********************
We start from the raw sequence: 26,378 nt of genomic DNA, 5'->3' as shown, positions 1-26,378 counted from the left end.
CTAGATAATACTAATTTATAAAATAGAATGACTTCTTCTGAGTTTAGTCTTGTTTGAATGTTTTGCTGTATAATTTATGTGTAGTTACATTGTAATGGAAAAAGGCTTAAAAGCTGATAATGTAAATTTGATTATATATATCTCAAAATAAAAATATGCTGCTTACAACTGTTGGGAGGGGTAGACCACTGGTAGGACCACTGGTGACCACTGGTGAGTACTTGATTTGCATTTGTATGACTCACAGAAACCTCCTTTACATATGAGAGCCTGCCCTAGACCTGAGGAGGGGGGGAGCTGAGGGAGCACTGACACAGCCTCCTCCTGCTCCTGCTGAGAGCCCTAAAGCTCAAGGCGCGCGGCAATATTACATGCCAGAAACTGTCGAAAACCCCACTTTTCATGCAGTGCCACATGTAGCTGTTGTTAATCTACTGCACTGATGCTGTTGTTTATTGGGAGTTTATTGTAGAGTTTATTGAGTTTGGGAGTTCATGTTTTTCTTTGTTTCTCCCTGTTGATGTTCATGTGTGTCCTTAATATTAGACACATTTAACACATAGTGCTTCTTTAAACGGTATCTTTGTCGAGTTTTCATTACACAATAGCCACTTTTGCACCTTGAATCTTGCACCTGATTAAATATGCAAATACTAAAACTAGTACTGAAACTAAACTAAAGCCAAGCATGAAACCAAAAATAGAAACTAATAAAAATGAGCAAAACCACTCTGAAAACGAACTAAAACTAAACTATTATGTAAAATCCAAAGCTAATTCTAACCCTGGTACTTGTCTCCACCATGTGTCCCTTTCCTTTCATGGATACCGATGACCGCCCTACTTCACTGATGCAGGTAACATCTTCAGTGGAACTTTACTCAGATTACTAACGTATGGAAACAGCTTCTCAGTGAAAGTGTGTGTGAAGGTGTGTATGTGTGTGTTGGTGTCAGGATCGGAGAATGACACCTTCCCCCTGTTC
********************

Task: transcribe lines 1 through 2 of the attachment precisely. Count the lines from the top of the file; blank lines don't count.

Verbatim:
We start from the raw sequence: 26,378 nt of genomic DNA, 5'->3' as shown, positions 1-26,378 counted from the left end.
CTAGATAATACTAATTTATAAAATAGAATGACTTCTTCTGAGTTTAGTCTTGTTTGAATGTTTTGCTGTATAATTTATGTGTAGTTACATTGTAATGGAAAAAGGCTTAAAAGCTGATAATGTAAATTTGATTATATATATCTCAAAATAAAAATATGCTGCTTACAACTGTTGGGAGGGGTAGACCACTGGTAGGACCACTGGTGACCACTGGTGAGTACTTGATTTGCATTTGTATGACTCACAGAAACCTCCTTTACATATGAGAGCCTGCCCTAGACCTGAGGAGGGGGGGAGCTGAGGGAGCACTGACACAGCCTCCTCCTGCTCCTGCTGAGAGCCCTAAAGCTCAAGGCGCGCGGCAATATTACATGCCAGAAACTGTCGAAAACCCCACTTTTCATGCAGTGCCACATGTAGCTGTTGTTAATCTACTGCACTGATGCTGTTGTTTATTGGGAGTTTATTGTAGAGTTTATTGAGTTTGGGAGTTCATGTTTTTCTTTGTTTCTCCCTGTTGATGTTCATGTGTGTCCTTAATATTAGACACATTTAACACATAGTGCTTCTTTAAACGGTATCTTTGTCGAGTTTTCATTACACAATAGCCACTTTTGCACCTTGAATCTTGCACCTGATTAAATATGCAAATACTAAAACTAGTACTGAAACTAAACTAAAGCCAAGCATGAAACCAAAAATAGAAACTAATAAAAATGAGCAAAACCACTCTGAAAACGAACTAAAACTAAACTATTATGTAAAATCCAAAGCTAATTCTAACCCTGGTACTTGTCTCCACCATGTGTCCCTTTCCTTTCATGGATACCGATGACCGCCCTACTTCACTGATGCAGGTAACATCTTCAGTGGAACTTTACTCAGATTACTAACGTATGGAAACAGCTTCTCAGTGAAAGTGTGTGTGAAGGTGTGTATGTGTGTGTTGGTGTCAGGATCGGAGAATGACACCTTCCCCCTGTTC